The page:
(2) As a legal framework that achieves a balance between environmental preservation and economic development, this Agreement is still supported by the Federal Government, the State Government, and most Tasmanian residents.
(3) Based on the Agreement, 40% of all forests, and 86% of Old Growth Forests with higher protection value in the state forest are protected. These areas are excluded from targets for harvesting. In addition, even outside the preservation area, trees around giant trees exceeding 85 meters in height cannot be cut down.
(4) Under this Agreement, with special advice provided by ecologists, comprehensive systems designed to maintain the diversity of living organisms and to protect the ecosystem have been developed and are now in operation.
(5) Old Growth Forests have been locally harvested for lumber for decades. Low quality lumber, which cannot be used for sawing, was formerly burnt in the forest, but are now processed into woodchips for use as raw materials for papermaking, and are used effectively as resources. Woodchips from Old Growth Forests account for only a few percent of the woodchips purchased by the Company.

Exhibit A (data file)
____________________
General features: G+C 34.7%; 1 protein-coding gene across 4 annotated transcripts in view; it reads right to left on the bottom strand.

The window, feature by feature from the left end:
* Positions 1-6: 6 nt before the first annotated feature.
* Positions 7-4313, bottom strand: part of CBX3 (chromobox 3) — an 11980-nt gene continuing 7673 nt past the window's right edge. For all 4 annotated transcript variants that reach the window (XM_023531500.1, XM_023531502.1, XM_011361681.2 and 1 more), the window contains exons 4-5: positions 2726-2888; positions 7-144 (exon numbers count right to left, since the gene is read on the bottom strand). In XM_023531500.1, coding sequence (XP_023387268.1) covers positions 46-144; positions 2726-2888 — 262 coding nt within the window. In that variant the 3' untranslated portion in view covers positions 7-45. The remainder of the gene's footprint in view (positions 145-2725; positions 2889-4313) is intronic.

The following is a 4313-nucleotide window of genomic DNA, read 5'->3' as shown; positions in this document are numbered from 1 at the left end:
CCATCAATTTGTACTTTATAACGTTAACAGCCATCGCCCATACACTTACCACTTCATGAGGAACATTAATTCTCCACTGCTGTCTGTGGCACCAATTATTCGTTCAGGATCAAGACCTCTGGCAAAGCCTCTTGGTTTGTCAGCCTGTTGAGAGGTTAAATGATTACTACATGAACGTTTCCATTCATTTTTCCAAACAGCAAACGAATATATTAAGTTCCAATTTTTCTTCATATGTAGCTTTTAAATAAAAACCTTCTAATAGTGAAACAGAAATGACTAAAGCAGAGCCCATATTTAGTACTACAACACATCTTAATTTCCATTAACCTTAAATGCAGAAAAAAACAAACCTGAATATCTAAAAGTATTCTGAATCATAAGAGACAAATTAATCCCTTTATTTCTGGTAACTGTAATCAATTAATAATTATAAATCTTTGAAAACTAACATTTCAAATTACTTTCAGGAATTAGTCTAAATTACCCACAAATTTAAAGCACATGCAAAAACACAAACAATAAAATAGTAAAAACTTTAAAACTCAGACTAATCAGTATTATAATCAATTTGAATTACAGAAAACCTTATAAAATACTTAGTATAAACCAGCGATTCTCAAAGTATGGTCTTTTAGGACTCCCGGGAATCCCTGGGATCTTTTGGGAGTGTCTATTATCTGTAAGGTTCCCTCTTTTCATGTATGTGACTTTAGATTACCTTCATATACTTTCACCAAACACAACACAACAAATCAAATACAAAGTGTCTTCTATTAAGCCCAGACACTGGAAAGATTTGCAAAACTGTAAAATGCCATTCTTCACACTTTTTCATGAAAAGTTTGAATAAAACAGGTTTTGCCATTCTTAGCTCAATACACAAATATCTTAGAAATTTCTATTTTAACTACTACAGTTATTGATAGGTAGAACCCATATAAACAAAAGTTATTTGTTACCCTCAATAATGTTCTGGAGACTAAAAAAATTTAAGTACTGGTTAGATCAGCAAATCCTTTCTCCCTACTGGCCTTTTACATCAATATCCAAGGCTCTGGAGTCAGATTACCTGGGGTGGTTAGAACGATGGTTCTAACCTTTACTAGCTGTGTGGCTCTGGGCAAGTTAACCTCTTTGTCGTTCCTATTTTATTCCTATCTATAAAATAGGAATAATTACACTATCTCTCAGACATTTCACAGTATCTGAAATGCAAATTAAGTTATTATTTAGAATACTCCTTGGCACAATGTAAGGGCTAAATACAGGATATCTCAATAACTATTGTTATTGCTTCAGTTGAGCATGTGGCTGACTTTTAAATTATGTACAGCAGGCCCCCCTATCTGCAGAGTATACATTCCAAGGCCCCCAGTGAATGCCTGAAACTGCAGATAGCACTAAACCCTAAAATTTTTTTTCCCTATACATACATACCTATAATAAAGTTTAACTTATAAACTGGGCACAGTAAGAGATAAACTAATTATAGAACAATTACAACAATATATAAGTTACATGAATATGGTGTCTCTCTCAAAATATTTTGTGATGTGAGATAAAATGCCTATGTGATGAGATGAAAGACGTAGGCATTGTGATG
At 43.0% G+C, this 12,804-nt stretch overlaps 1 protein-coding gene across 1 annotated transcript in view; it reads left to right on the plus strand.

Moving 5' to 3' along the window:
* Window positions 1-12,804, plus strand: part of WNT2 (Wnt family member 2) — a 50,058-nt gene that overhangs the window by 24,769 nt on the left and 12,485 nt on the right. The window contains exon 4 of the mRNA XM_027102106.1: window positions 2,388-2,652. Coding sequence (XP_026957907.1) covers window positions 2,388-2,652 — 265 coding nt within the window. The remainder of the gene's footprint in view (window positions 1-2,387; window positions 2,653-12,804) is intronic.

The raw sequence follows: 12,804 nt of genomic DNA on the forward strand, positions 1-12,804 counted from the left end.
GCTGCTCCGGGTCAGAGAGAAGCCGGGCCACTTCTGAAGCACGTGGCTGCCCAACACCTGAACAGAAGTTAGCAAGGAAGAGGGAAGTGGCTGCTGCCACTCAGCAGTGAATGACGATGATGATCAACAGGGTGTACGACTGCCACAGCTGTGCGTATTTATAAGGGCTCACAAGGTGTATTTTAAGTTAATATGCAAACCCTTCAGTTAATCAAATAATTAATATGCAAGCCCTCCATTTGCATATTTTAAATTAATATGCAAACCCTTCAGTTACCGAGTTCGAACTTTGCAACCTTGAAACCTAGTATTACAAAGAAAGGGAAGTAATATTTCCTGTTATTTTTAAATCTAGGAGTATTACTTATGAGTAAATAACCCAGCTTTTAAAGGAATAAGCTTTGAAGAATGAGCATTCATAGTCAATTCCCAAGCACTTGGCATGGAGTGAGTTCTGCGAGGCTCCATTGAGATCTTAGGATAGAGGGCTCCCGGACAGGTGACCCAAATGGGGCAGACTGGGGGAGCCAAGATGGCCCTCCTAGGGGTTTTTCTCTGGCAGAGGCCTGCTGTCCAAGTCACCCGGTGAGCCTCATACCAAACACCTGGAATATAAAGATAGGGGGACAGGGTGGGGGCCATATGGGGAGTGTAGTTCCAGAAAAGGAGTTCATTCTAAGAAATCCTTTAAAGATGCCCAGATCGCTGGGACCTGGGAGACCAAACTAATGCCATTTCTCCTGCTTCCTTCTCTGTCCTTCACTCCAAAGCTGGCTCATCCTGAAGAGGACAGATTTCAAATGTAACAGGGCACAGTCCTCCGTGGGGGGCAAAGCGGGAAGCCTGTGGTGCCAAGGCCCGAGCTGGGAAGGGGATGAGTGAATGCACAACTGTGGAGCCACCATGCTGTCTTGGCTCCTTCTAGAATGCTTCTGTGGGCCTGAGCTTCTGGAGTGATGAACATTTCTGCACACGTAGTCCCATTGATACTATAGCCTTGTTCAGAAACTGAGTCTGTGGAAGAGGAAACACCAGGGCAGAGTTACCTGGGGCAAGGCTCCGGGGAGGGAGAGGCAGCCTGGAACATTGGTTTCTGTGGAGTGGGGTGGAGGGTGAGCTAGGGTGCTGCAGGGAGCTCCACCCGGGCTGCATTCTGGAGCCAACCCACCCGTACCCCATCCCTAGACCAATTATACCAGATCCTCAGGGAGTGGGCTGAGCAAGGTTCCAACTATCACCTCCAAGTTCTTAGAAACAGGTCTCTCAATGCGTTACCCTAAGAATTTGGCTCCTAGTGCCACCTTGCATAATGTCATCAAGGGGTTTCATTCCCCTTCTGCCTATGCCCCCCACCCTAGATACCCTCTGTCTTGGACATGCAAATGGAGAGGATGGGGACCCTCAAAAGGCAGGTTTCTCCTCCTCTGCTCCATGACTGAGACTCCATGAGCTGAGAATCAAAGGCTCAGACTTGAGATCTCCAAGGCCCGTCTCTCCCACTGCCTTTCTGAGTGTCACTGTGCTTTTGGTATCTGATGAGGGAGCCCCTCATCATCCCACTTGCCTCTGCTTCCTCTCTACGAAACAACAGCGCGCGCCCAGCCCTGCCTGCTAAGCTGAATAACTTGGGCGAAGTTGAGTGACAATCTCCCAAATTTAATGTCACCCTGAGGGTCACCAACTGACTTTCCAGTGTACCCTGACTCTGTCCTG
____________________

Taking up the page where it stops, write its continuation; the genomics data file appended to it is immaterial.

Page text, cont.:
(6) Gunns Limited has been sawing logs, and producing and selling woodchips, using forest timber that comes from the state forests (about half of the operations for which are under contract for the State) and forests owned by the company, etc. Gunns Limited has been voluntarily as well as actively engaged in Sustainable Forest Management. The company acquired ISO14001 certification from the International Organization for Standardization for the forests it owns, and also acquired the forest certification of the Australian Forestry Standard (AFS) in November 2003.
(7) Forestry Tasmania, a government business enterprise responsible for managing the state forest, has also already acquired ISO14001 for the state forest that it manages and is currently endeavoring to acquire the AFS forest certification.
*The AFS is under the aegis of PEFC, the world largest forest certification body, and the procedures for acquiring mutual recognition have been taken.
Nippon Paper Industries strongly desires that Sustainable Forest Management continue in Tasmania, based on the Agreement involving the Australian Federal Government, the Tasmanian State Government, and interesting local parties (industries including the forestry and tourism sectors, scientists, and environmental groups).
The Company has also acknowledged the arguments concerning the preservation districts set out by the Regional Forest Agreement (RFA) of Tasmania, which have been made by Greenpeace Japan and the Wilderness Society of Australia. The Company therefore urges the Tasmanian State Government, Greenpeace Japan, the Wilderness Society, and Gunns Limited to participate in a dialog to settle this issue.
The Company is quite prepared to accept any result that emerges from discussions involving the above groups through a local democratic process in Tasmania, even if the result is to the disadvantage of the Company.